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The Story of Rocco

The Story of Rocco
In the first year of medical school, you have to get used to not sleeping very much. You also have to get used to taking your clothes off to practice exams, and there is of course the dreaded cadaver lab.
Is all you are told is the age and possibly cause of death for a patient. In fact, we were able to figure out in one body that he had a heart valve that was faulty and that possibly could have killed him. It was strange in the beginning to see painted fingernails or tattoos because this made them seem as if they had stories and you truly wanted to know what their life had been like.
Why did they make the choice to donate their body?
What stories did they have?
Ours was a man 63 years young,who we named Rocco. We spent a lot of hours a week doing dissection and learning,so we thought we should honor him with a name. Rocco provided us with a great amount of knowledge about the human body over the next 9 months. Some weeks if you were stressed out, it was difficult to go into the lab. We were still dealing with humans who had passed on. One classmate really struggled in the lab after loosing her grandmother. It was easier to do the work in the beginning if you didn’t think of them as human. And, over time, as you got used to the idea, it became easier to think of them as human. It became easier for me to connect with the human in a way of appreciation. He had voluntarily given up his after-life body for us to learn from. In many ways medicine would not have advanced without these generous people (though there are many that gave their body without knowing it sadly). At the end of the year, we did a thank you ceremony for the cadavers. Our cadavers came from an ethical program in which the bodies we re returned to the family at the end. We had a heartfelt goodbye and thank you. It truly was such a wonderful gift that all those cadavers provided us in death. I occasionally still think of Rocco as I am visualizing the human body and still send him thanks, wherever he may be. What has been beneficial to your learning?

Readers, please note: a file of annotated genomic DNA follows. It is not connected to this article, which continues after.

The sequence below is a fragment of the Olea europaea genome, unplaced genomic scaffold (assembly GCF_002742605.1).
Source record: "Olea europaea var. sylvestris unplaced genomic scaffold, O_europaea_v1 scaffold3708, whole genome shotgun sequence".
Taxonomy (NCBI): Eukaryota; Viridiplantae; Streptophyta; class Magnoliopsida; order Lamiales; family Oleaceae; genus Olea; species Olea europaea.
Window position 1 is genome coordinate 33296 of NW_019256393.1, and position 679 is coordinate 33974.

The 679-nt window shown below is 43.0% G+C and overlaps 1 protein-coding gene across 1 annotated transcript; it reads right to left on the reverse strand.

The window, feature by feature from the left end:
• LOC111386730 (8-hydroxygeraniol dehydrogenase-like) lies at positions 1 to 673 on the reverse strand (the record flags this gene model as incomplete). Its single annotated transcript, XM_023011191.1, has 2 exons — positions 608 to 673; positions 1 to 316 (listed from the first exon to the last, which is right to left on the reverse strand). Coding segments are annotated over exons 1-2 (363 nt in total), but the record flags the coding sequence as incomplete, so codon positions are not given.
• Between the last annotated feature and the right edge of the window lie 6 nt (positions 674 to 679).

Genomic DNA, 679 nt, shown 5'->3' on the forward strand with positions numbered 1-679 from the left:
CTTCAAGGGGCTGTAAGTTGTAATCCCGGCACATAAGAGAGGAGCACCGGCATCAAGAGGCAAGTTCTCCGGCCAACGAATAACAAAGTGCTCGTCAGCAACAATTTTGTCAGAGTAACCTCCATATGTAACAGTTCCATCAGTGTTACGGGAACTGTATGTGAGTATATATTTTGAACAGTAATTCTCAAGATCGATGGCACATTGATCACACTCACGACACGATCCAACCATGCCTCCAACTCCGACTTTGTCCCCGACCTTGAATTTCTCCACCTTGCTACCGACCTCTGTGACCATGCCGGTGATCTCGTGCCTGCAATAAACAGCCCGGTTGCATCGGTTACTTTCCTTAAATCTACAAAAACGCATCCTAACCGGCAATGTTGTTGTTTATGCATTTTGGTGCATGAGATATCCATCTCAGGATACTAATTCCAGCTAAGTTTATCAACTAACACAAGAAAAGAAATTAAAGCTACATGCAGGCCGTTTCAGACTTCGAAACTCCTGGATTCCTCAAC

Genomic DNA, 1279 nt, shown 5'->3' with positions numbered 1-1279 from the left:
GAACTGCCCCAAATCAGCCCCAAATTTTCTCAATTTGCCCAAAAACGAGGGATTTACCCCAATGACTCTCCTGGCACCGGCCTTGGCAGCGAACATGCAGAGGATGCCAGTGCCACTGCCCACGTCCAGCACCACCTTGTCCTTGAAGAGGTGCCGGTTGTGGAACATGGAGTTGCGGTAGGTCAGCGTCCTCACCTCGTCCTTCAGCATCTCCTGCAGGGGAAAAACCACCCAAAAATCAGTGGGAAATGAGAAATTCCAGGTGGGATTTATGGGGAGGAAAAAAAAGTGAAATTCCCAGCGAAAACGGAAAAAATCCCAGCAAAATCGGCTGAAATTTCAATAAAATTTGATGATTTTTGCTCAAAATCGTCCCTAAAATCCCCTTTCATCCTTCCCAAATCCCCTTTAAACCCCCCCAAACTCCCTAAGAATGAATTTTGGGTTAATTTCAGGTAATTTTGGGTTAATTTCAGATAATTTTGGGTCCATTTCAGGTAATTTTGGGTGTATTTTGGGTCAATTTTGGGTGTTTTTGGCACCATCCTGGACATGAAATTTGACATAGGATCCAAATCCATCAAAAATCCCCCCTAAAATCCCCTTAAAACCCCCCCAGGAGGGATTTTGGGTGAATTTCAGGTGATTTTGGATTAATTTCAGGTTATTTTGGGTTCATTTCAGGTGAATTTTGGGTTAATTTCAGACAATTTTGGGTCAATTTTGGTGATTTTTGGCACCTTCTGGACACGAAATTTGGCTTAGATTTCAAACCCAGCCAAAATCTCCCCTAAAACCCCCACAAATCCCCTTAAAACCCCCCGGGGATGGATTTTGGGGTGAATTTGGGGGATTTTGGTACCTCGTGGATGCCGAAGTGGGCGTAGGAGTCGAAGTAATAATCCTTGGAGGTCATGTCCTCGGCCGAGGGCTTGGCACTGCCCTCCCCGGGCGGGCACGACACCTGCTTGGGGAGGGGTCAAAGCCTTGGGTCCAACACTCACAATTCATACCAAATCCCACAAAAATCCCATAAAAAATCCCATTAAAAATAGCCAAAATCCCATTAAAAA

Comments

  1. Jane Armstrong  /  July 25, 2014 at 3:42 am Reply

    Great story Casey. Thank you for sharing.

  2. So cool!!!! I love that you are grateful!!

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